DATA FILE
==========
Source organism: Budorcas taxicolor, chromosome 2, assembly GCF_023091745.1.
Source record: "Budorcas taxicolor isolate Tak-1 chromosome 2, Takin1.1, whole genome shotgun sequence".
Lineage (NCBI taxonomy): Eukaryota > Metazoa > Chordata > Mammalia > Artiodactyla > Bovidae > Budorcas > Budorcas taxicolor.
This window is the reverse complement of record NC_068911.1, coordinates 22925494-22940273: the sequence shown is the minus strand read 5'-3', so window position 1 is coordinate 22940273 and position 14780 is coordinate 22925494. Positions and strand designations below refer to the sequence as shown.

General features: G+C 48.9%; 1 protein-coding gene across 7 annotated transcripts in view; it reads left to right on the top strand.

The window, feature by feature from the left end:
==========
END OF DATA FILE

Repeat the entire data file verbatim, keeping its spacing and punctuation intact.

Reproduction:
Source organism: Budorcas taxicolor, chromosome 2, assembly GCF_023091745.1.
Source record: "Budorcas taxicolor isolate Tak-1 chromosome 2, Takin1.1, whole genome shotgun sequence".
Lineage (NCBI taxonomy): Eukaryota > Metazoa > Chordata > Mammalia > Artiodactyla > Bovidae > Budorcas > Budorcas taxicolor.
This window is the reverse complement of record NC_068911.1, coordinates 22925494-22940273: the sequence shown is the minus strand read 5'-3', so window position 1 is coordinate 22940273 and position 14780 is coordinate 22925494. Positions and strand designations below refer to the sequence as shown.

General features: G+C 48.9%; 1 protein-coding gene across 7 annotated transcripts in view; it reads left to right on the top strand.

The window, feature by feature from the left end: